Sainsbury’s ‘50p challenge’ not such a challenging concept!
Gillian Hamill questions why the news that Sainsbury's would like customers to spend 50 pence more per shopping trip has been perceived as 'desperate'
1 October 2014 | 0
The sad tale of a misplaced poster over at Sainsbury’s in the UK has not gone down at all well with customers! Intended as a motivational tool for staff, the poster headlined “The Fifty Pence Challenge”, asked staff to “encourage every customer to spend an additional 50p during each shopping trip between now and the end of the year”. It quickly went viral after an eagle-eyed shopper snapped it and posted it online.
Many were intrigued as to how Sainsbury’s intended to achieve this feat. Indeed no doubt there’s many a retailer who would be only too delighted to copy their strategy.
Well, the good news is it’s probably a lot more simple than you might think! Quite simply, talk to the customer. But not just that, talk to them specifically about the goods they’re putting into their basket or trolley that particular day. If this sounds a little contrived, it’s not. It’s actually quite easy to do in a naturalistic manner. ‘Oh, that looks nice. What way would you normally make that?’ etc. Basically, the conversational possibilities are endless, once the person serving you actually takes an interest.
It’s otherwise known as the classic art of the upsell. You might well be thinking what’s the use of that when the customer’s already checking out their goods at the till? Of course, many people at that stage might not take the effort to go back for an additional top-up item or special promotion, but you’d be surprised. Only last night I was purchasing a mini 18.7Cl bottle of wine in a supermarket, when I was asked did I know there was a special offer available if I bought six full-sized bottles? Frankly, it was a bit of a long stretch given my rather meagre original purchase, but nevertheless I admire them for trying! I’d rather that than someone who was completely unenthused about their job and not interested in engaging on any level. It obviously works sometimes and probably even better if there just so happens to be an enticing offer available at the point of sale. For this strategy to be really effective, it would help to have empathetic staff who can read people’s moods and know if they’re unto a winner or not!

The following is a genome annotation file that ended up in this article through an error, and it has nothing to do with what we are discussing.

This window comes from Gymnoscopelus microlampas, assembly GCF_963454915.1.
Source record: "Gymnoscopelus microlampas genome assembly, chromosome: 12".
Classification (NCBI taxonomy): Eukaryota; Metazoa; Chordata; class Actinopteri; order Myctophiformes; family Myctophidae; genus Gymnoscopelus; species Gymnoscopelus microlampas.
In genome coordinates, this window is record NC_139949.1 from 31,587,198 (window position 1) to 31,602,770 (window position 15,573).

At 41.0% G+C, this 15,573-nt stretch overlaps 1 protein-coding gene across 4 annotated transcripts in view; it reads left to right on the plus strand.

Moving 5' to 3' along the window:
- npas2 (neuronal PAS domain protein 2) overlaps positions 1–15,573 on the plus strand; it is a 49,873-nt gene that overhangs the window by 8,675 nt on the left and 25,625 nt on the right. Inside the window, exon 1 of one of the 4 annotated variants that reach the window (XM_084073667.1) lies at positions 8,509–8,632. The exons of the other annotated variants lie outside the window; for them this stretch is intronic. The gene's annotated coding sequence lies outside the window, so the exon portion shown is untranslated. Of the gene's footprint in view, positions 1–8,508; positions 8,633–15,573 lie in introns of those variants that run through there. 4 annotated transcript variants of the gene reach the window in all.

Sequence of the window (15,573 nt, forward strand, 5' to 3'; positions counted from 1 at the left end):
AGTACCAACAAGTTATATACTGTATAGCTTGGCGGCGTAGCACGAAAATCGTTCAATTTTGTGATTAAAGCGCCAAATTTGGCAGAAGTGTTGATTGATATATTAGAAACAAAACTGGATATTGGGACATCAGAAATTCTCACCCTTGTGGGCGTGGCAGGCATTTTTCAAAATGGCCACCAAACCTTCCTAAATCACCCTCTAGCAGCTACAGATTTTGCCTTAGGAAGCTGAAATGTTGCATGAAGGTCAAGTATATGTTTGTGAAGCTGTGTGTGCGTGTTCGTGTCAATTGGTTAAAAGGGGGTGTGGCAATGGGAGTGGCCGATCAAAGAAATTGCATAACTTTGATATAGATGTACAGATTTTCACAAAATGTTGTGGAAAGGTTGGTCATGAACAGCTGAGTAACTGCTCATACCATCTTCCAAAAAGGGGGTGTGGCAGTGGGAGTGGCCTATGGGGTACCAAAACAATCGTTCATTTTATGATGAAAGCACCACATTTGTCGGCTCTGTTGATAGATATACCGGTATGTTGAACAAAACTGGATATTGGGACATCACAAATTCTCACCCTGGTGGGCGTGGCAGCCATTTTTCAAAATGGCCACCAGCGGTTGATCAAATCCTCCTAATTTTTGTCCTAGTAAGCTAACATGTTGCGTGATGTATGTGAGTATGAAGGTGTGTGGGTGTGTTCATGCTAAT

Of course, some people feel uneasy about a poster that ‘customers were never meant to see’. They don’t like the thought that instead of engaging in genuine interaction with them, their checkout assistant might just be seeing euro-signs flash up in front of their eyeballs when they engage in a little light-hearted pitter-patter. However I don’t see any good reason why the two notions can’t be reconciled. There are many staff members in shops all across Ireland who are genuinely pleasant and friendly to their customers. In fact, many get to know their customers well and they become friends. But if they care about their jobs, they’ll also want their store to sell more too.
I think it’s heartening to see a multinational realise that ultimately, you can spend a fortune on marketing campaigns and store design, but at the end of the day, you’re only as good as your people. That said, it would quickly become irritating for customers if a store went into upsell overdrive, but 50p doesn’t sound like an unreasonable target. Some commentators have described the internal communication as ‘desperate’ but surely any retailer who ignores this basic truth about the impact staff exert on their bottom line, would be in the most desperate position of all?
At any rate, not everyone will been irritated by the move. No doubt Tesco HQ will be relieved to see more attention switched to Sainsbury’s today. Not just through the 50p challenge mishap, but by Sainsbury’s market performance announcement, which shows Tesco is far from alone in being squeezed by the advancing discounters.
What Twitter has to say on the #50p challenge:
Hat’s off to Sainsbury’s for the #50pChallenge. As an unexpected glimpse into their internal culture, I think it shows respect and maturity.